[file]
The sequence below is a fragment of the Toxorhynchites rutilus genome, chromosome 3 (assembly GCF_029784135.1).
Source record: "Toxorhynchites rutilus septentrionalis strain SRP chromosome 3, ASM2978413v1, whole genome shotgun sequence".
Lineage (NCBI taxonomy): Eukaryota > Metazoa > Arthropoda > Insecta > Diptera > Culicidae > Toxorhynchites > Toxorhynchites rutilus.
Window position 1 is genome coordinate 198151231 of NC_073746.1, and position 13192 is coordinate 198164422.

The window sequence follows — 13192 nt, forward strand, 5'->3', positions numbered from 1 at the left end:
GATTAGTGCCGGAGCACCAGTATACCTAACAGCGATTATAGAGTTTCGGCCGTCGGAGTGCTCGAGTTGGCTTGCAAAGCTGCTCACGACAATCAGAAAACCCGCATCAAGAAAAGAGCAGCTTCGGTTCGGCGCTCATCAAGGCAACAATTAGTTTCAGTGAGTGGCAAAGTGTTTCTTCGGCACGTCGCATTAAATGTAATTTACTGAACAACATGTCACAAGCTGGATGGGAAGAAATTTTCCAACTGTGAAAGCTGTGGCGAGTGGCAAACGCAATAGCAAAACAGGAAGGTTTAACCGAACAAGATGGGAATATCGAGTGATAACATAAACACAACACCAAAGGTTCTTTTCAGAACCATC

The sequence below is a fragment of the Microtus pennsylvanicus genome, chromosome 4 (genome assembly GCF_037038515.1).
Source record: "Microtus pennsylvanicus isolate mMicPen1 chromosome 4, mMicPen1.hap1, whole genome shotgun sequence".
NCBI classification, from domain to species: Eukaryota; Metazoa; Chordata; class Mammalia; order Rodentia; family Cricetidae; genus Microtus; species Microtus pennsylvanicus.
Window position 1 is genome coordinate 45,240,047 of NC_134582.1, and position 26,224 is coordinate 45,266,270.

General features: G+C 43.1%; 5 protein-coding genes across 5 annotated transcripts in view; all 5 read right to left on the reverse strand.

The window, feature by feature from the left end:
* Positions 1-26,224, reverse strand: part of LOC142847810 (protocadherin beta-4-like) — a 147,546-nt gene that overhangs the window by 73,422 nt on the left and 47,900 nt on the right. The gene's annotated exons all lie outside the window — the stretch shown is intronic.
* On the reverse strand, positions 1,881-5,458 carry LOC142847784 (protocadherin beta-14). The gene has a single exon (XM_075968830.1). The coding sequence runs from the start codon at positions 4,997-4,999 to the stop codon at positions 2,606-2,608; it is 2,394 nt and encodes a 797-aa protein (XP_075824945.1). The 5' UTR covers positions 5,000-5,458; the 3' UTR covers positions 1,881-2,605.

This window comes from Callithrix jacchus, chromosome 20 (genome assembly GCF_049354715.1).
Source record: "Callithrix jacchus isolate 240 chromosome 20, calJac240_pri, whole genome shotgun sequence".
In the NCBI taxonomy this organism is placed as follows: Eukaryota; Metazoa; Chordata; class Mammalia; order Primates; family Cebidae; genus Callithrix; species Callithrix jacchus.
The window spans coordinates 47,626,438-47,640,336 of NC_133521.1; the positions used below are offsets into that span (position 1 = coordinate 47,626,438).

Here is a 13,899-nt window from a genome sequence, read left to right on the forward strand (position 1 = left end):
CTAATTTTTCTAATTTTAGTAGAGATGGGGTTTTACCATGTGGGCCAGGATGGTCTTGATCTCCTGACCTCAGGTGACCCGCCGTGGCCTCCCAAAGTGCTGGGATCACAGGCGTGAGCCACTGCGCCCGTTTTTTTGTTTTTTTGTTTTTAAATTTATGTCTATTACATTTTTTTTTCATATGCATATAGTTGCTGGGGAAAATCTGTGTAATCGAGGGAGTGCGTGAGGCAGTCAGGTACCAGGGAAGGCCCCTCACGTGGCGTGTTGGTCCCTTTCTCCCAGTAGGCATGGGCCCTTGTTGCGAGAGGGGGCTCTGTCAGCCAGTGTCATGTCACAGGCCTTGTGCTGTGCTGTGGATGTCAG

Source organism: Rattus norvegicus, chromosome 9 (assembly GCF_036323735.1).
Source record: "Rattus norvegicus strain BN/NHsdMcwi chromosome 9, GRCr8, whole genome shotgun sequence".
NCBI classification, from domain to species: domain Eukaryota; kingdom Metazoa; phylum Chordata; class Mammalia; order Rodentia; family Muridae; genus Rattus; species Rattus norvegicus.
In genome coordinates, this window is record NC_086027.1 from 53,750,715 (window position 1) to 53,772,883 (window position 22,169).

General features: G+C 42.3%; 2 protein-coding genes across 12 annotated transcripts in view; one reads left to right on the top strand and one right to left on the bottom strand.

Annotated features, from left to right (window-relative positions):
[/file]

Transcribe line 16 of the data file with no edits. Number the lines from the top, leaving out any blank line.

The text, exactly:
Source record: "Callithrix jacchus isolate 240 chromosome 20, calJac240_pri, whole genome shotgun sequence".